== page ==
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Say you have a coin and you want to randomly select between 3 numbers (or more) with equal probability. If you just flip a coin for each pair then you are giving the survivor of the first round two chances to lose and the distribution is not uniform.

In general you have a function Random(0,1) that returns 0 with .5 probability and 1 with .5 probability. Using this function, make Random(a,b) which returns any integer in the range [a,b] with equal probability.

Any ideas?

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marked as duplicate by Matt Ball, Hobo Sapiens, Marco A., greg-449, Yenne Info Mar 15 '14 at 15:28

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1 Answer 1

It's easier to generate a Random(0,3) given a Random(0, 1). Random(0, 3) can be simulated by two consecutive coin tosses to generate four buckets: 00, 01, 10, 11.

In general, Random (0, 2^n-1) is trivially easy to generate given Random(0, 1) [i.e. a fair coin]. Any other Random(0, n) is going to be difficult to generate, and not truly "random" -- because you'll have to predetermine the number of results you want to consider as belonging to the "other" buckets.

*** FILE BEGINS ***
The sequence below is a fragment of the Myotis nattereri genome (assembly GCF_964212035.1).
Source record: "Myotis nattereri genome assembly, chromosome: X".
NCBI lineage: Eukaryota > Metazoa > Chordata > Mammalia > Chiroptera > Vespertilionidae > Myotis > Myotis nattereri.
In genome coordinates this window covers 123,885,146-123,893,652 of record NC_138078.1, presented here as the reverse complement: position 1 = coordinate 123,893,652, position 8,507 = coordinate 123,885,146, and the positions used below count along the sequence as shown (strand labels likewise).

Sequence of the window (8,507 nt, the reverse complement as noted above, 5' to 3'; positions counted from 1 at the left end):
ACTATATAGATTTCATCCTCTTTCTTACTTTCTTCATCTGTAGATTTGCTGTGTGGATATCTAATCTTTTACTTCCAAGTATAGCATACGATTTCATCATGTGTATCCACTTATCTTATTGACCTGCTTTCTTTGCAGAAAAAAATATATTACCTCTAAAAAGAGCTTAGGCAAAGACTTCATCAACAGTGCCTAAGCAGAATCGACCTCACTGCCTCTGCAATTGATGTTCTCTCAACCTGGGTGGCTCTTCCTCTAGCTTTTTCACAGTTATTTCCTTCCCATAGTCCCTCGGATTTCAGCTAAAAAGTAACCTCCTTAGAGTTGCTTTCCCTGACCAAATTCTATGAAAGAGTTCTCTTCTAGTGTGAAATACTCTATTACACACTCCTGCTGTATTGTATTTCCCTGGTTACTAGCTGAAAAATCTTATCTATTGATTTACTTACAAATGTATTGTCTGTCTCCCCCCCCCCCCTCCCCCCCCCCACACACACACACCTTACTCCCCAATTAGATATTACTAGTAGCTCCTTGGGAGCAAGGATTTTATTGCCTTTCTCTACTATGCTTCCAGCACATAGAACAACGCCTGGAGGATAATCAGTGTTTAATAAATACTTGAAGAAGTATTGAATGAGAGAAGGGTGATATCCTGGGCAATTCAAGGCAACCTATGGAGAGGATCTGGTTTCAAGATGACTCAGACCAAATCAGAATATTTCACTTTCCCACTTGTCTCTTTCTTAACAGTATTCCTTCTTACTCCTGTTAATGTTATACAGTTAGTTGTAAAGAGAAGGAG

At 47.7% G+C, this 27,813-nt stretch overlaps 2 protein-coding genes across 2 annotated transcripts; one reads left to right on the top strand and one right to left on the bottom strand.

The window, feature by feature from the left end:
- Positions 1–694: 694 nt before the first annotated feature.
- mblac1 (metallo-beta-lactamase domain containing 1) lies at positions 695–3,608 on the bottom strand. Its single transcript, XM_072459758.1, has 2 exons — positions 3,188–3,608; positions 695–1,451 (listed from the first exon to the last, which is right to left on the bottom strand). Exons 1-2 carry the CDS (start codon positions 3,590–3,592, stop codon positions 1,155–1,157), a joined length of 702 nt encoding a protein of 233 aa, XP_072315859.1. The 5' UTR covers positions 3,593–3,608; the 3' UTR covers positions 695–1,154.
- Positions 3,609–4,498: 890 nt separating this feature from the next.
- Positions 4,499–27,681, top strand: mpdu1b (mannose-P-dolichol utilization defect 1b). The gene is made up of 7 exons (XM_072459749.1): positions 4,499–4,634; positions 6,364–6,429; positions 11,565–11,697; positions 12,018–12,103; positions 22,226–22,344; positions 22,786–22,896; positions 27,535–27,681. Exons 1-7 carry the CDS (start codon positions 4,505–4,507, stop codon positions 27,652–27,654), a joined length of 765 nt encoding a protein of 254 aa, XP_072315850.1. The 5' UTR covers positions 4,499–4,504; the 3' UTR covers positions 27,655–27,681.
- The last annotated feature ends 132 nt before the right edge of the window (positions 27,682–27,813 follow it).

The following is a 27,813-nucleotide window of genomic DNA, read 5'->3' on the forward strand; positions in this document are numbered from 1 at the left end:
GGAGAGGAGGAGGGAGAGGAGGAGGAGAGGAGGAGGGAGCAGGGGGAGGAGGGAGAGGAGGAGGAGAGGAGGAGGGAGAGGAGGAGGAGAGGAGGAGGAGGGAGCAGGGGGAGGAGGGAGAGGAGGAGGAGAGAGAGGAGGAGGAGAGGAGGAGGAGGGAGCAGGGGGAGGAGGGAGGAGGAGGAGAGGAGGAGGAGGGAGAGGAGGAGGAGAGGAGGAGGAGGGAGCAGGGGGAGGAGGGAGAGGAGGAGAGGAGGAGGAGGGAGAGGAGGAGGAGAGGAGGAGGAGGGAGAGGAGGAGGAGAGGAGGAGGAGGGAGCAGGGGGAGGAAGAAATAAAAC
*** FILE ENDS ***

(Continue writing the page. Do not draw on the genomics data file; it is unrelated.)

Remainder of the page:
You could nearly fake Random(0,2) like this (Ruby-like pseudocode):

options = ['h', 't', 'n']       # heads, tails, neither
hash = {'h' => 0, 't' => 0, 'n' => 0}    # number of 'heads', 'tails', 'neither'
rand = options[random(0, 1)]
rand = 'n' if (hash[rand] % 3 == 2) # every third 'h' or 't' is an 'n'
hash[rand] ++ # update buckets

Again, this is not 'random' since every third head or tail is considered a 'neither'.

UPDATE: See the related question for a more elegant answer. Creating a random number generator from a coin toss

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